The present case report was approved by the Institutional Review Board (IRB) of the Dongnam Institute of Radiological & Medical Sciences, Busan, Korea (IRB number: D-2108-019-002) and the patient informed consent was obtained. The study protocol conformed to the ethical guidelines of the Declaration of Helsinki of the World Medical Association.

DISCUSSION

The superiority of combination therapy with AteBeva compared with sorafenib as a first line systemic treatment for unresectable HCC has been proven in the IMbrave150 Phase III randomized trial. The one-year OS rates of the AteBeva arm (67.2%; 95% confidence interval [CI], 61.3-73.1) were significantly greater than those in the sorafenib arm (54.6%; 95% CI, 45.2-64.0), and the median progression-free survival was 6.8 (95% CI, 5.7-8.3) and 4.3 months (95% CI, 4.0-5.6) in the respective groups (hazard ratio [HR] for disease progression or death=0.59; 95% CI, 0.47-0.76; P <0.001). The overall objective response rates of AteBeva and sorafenib were 27.3% versus 11.9% (by RECIST v1.1) and 33.2% versus 13.3% (by modified RECIST), respectively. Moreover, the median time to deterioration of patient-reported quality of life was 11.2 months with AteBeva versus 3.6 months with sorafenib (HR, 0.63; 95% CI, 0.46-0.85).4 A recently updated OS analysis of IMbrave150 data reported that the median OS of AteBeva and sorafenib were 19.2 and 13.4 months at 12 months of additional follow-up after the primary analysis, respectively.5 The theoretical background of the synergistic effect of AteBeva is the reduction of vascular endothelial growth factor-mediated immunosuppression and promotion of T-cell infiltration within the tumor and its microenvironment by bevacizumab, along with the enhancement of anti-programmed death (PD)-1 and anti-PD-L1 antitumor effects. 4
Immune checkpoint inhibitors (ICPIs) can induce several immune-related irAEs that are usually manageable, but occasionally life-threatening. IrAEs are unrelated to the dose, and have an incidence of 27% for all grades and 6% for grade 3 or higher. The rates of adrenal insufficiency due to ICPIs are 1-3% and clinicians must consider adrenal dysfunction if symptoms such as fatigue, hypotension, nausea, vomiting, and laboratory findings such as hyponatremia are present in patients treated with ICPIs.6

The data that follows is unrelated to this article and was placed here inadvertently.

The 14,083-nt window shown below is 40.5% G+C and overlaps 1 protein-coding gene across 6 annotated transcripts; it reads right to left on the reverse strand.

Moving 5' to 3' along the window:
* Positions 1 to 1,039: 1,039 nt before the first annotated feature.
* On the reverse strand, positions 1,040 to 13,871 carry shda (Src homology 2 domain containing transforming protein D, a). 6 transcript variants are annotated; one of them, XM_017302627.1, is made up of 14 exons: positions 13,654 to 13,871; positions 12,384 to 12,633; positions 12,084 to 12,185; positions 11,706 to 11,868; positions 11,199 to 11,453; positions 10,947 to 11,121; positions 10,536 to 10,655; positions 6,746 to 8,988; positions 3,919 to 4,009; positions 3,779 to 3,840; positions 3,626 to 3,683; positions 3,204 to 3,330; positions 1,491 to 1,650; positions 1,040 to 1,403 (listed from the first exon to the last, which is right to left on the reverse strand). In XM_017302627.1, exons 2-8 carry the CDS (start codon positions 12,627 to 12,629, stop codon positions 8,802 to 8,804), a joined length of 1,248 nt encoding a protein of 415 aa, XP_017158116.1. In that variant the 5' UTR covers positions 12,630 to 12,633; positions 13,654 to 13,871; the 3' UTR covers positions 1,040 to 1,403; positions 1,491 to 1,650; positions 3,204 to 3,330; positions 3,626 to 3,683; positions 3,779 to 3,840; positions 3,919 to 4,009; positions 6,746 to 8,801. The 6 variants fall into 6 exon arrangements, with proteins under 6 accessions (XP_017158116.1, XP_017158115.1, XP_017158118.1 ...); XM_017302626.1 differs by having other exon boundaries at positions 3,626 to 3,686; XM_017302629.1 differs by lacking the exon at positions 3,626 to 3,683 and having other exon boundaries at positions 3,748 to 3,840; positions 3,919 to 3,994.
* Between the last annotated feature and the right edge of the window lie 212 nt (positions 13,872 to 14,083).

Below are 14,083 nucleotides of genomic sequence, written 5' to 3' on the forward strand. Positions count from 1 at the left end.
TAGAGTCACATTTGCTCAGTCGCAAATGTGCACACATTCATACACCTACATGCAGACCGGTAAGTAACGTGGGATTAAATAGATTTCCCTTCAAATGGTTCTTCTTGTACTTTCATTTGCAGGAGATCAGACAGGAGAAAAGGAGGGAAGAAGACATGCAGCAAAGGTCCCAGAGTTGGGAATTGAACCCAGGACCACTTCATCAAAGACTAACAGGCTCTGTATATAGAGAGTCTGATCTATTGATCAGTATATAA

The limitation of this case report is that we could not definitively prove that autoimmune adrenalitis was caused by atezolizumab, because we did not check cortisol levels before AteBeva therapy was administered, and could not observe the typical radiologic traits7 of autoimmune adrenalitis, such as bilateral enlargement of the adrenal glands, following AteBeva therapy. However, we had enough evidence to suspect adrenal insufficiency due to atezolizumab administration because of the sudden onset of symptoms such as hyponatremia, confused mental state etc. after several cycles of AteBeva therapy in our case report.
In conclusion, we administered combination therapy of AteBeva as a first-line systemic treatment for a patient with HCC and LN metastases who attained CR. Moreover, we diagnosed and treated adrenal insufficiency during treatment. To the best of our knowledge, cases that attain CR after AteBeva administration have not been reported in Korea to date and we have offered our experience herein. We need to observe further real-life data in Korea regarding combination therapy of AteBeva.

Notes

Conflicts of Interest
The authors have no conflicts of interest to disclose.
Ethics Statement
The present case report was approved by the Institutional Review Board (IRB) of the Dongnam Institute of Radiological & Medical Sciences, Busan, Korea (IRB number: D-2108-019-002). Informed consent was obtained from the patient. The study protocol conformed to the ethical guidelines of the Declaration of Helsinki of the World Medical Association.
Funding Statement
No funding to declare.
Data Availability
All data generated or analyzed during the study are included in this published article.
Author Contribution
Conceptualization: HSY
Data curation: JKJ
Methodology: IJW
Project administration: LSM
Writing original draft: LHW
Writing review & editing: HSY, LHW, LSM, IJW, JKJ
Approval of final manuscript: all authors.

Figure 1
Liver computed tomography findings. (A) 3.7×2.6 cm portocaval lymph node (LN) enlargement was noted (arrows). (B) Previous portocaval LN enlargement had nearly disappeared after six cycles of combination therapy of atezolizumab plus bevacizumab (AteBeva) was administered (arrows).

jlc-2021-09-10f1.jpg
Figure 2
Liver computed tomography findings. (A) 2.1×1.0 cm precaval lymph node (LN) enlargement was noted (arrows). (B) Previous precaval LN enlargement had nearly disappeared after six cycles of combination therapy of atezolizumab plus bevacizumab (AteBeva) (arrows).

jlc-2021-09-10f2.jpg

References